Utopia was an American progressive rock band led by Todd Rundgren that toured and recorded from 1973 to 1987.
The first two albums, Todd Rundgren's Utopia and Another Live featured lengthy, complex and highly arranged progressive rock pieces, performed by a six-piece multi-instrumentalist ensemble. The debut album in fact contained only four tracks and ran for almost sixty minutes in total, opening with "Utopia Theme" - recorded live in concert -- and closing with the extended concept piece "The Ikon", which ran more than thirty minutes and took up all of Side 2 of the album.
The first Utopia album - credited as "Todd Rundgren's Utopia" - featured a six-piece ensemble featuring Todd Rundgren, guitar & vocals, Kevin Ellman - percussion, Mark "Moogy" Klingman - keyboards, M. Frog Labat (Jean Yves Labat) - synthesizers, Ralph Schukett - keyboards and John Siegler - bass and cello.
The live-in-concert LP Another Live (1975), which marked the debut of Powell (replacing Labat) and Wilcox (replacing Ellman), also featured several extended progressive rock tracks but it also displayed Rundgren's continuing interest in the Broadway musical (a version of "Something's Coming" (from West Side Story) and the music of his rock heroes (a cover of "Do Ya", written by Jeff Lynne and originally recorded by The Move). The liner notes characterized the recording of "Do Ya" as a return gesture for the Move having covered Open My Eyes, a song recorded by Rundgren's earlier band The Nazz and written by him.
By the third album, the group became known simply as 'Utopia' and settled into a four-person lineup of Rundgren (guitar, vocals), Kasim Sulton (bass, vocals), Roger Powell (keyboards, synthesizers, trumpet, vocals) and Willie Wilcox (drums, vocals).
Like The Beatles, Utopia rotated lead vocals and shared writing credits, although Rundgren was a predominant influence. One distinctive feature of Utopia was its stylistic breadth, which ranged across psychedelic-progressive 1970s rock, soul-pop, blues, 'stadium rock' and heavy metal. Another was the band's unabashed optimism, as evidenced by its name.
The third album Ra (1977) continued the progressive trend, opening with an electronic arrangement of the "Overture: Mountaintop and Sunrise" theme (from Bernard Herrmann's score for the film Journey to the Center of the Earth), but it also contained several shorter, more accessible songs, and the group's subsequent albums increasingly featured more concise and 'pop-oriented' material that showed the influence of the prevailing New Wave trend.
Though the band had satirical political songs, showcased on Swing to the Right (1982) and plenty of bitter heartbreak songs, it was best known for its hopeful, uplifting spirit, which is why its live shows often ended with "Love Is the Answer" from their 1977 album, Oops! Wrong Planet. This theme resonated with its utopian fan-base -- a mix of older Rundgren fans and Utopia's own starry-eyed followers, who tried to carry hippie idealism on through the barren early-1980s. "Love is the Answer" later became a big hit for England Dan & John Ford Coley.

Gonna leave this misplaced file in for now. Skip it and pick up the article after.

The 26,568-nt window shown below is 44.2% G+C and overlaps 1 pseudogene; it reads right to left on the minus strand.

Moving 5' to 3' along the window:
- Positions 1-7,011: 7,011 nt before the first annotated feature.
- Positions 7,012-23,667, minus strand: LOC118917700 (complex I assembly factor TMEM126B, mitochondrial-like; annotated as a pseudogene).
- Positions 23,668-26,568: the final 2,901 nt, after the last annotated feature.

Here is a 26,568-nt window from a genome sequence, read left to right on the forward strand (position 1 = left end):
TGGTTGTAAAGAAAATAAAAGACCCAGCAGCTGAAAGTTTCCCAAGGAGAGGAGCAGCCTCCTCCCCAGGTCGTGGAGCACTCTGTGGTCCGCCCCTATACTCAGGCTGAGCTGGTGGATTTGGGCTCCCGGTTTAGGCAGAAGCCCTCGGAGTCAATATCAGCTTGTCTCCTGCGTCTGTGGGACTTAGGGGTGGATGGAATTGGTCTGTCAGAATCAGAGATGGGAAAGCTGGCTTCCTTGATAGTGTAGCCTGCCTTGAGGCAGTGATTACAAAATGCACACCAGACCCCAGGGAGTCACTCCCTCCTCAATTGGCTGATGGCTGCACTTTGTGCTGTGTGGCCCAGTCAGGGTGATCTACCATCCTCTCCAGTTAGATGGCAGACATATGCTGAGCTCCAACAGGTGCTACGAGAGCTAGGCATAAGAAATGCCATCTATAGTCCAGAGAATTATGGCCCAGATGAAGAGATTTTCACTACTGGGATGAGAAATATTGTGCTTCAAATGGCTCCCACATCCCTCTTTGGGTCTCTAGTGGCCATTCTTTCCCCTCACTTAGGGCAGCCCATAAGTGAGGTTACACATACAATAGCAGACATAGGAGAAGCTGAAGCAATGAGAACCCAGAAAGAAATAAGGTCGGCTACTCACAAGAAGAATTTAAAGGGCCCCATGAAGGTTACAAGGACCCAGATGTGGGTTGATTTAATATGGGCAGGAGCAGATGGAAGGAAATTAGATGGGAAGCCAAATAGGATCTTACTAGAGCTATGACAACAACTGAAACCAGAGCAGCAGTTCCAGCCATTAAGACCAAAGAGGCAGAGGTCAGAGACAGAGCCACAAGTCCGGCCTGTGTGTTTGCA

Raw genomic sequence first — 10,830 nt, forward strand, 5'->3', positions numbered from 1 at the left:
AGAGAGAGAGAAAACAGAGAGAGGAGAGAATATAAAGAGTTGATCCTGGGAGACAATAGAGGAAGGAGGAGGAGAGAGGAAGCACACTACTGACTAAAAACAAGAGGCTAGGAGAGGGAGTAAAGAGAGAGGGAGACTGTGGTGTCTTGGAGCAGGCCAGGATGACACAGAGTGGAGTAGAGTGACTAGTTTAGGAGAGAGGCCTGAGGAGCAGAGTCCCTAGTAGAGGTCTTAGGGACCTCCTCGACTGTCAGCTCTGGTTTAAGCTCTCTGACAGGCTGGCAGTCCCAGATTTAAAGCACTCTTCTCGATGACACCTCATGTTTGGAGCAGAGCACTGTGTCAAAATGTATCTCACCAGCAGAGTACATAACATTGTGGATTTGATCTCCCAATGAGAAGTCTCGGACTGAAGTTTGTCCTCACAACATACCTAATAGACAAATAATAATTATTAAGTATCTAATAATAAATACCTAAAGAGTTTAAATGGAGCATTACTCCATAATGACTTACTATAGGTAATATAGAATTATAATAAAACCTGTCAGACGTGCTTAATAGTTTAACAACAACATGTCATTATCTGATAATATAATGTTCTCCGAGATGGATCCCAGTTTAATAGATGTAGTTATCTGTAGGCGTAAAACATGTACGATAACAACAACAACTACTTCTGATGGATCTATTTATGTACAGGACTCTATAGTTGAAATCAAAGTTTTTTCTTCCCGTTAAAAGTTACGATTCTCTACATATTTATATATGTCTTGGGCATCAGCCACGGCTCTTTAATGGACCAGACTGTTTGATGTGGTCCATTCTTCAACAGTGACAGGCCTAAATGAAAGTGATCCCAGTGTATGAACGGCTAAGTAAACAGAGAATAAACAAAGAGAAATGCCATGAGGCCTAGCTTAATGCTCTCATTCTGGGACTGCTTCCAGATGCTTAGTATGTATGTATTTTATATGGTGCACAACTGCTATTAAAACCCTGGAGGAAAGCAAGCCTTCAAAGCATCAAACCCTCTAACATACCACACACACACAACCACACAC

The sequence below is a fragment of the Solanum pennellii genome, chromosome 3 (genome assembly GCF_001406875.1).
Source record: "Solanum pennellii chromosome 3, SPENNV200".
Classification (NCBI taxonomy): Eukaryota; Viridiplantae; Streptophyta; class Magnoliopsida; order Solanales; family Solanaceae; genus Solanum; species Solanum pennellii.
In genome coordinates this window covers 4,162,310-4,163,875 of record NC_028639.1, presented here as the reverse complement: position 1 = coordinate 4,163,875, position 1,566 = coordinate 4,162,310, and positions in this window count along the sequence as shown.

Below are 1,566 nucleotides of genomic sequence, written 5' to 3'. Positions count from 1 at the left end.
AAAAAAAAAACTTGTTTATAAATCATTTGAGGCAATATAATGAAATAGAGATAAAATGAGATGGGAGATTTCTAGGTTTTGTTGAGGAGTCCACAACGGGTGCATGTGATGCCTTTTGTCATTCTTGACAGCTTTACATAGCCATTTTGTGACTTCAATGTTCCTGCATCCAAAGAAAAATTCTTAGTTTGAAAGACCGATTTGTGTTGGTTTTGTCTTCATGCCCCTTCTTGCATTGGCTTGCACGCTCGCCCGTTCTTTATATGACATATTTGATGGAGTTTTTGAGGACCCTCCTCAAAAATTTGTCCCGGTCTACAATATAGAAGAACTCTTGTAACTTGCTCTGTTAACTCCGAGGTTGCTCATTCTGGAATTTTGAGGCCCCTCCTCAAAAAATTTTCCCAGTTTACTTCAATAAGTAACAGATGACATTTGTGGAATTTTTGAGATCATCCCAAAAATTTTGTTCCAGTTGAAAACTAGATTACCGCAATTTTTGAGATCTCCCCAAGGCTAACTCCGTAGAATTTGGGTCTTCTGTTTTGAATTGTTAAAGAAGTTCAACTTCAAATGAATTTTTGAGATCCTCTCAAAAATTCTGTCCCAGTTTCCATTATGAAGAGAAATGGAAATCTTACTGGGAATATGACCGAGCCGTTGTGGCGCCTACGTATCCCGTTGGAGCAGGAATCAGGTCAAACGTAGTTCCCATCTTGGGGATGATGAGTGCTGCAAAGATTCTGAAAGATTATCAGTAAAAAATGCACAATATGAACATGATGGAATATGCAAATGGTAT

Although they had only one song hit the Top 40 in 1980 with "Set Me Free", they achieved cult status throughout the 1980s with their albums, concert performances and videos that were shown on MTV early years. Further, the band had a number of Album-oriented rock hits including "Caravan", "Feet Don't Fail Me Now", and "Love In Action". The influence of Utopia is notable on the heavily played Todd Rundgren solo album, Hermit of Mink Hollow, particularly on the hit song "All the Children Sing", as well as the tune "Real Man" from his solo effort Initiation. "Feet Don't Fail Me Now" was one of the original videos aired by MTV, in heavy rotation by default, when the channel debuted in 1981 and featured the band dressed in insect costumes.
Rundgren had a successful solo career before, during, and after Utopia, but his bandmates also had modest success beyond Utopia. Roger Powell toured with David Bowie and worked in electronic music. Willie Wilcox was the senior composer & sound designer for NBC Universal Television from 1999-2005. He continues to write & produce for television, film and artists with his company Willie Wilcox Music. Wilcox composed the ringwalk music used by the current #1 ranked boxer in the world Manny Pacqui, and bassist Kasim Sulton has toured as a bandmember with Meat Loaf, Joan Jett and others.
Though the band broke up in 1986, they reunited briefly in 1992, yielding a live album. Various members have continued to work with Rundgren in the intervening years. In 2005, Rundgren and Sulton began working together again in a new lineup of The Cars. After Elliot Easton broke his left clavicle following a tour bus accident, The New Cars took a hiatus. During this hiatus, Kasim took on some work with Meat Loaf and Rundgren to support Bat out of Hell III: The Monster Is Loose.
Mark "Moogy" Klingman
M. Frog Labat
Mark "Moogy" Klingman
Utopia Late 1975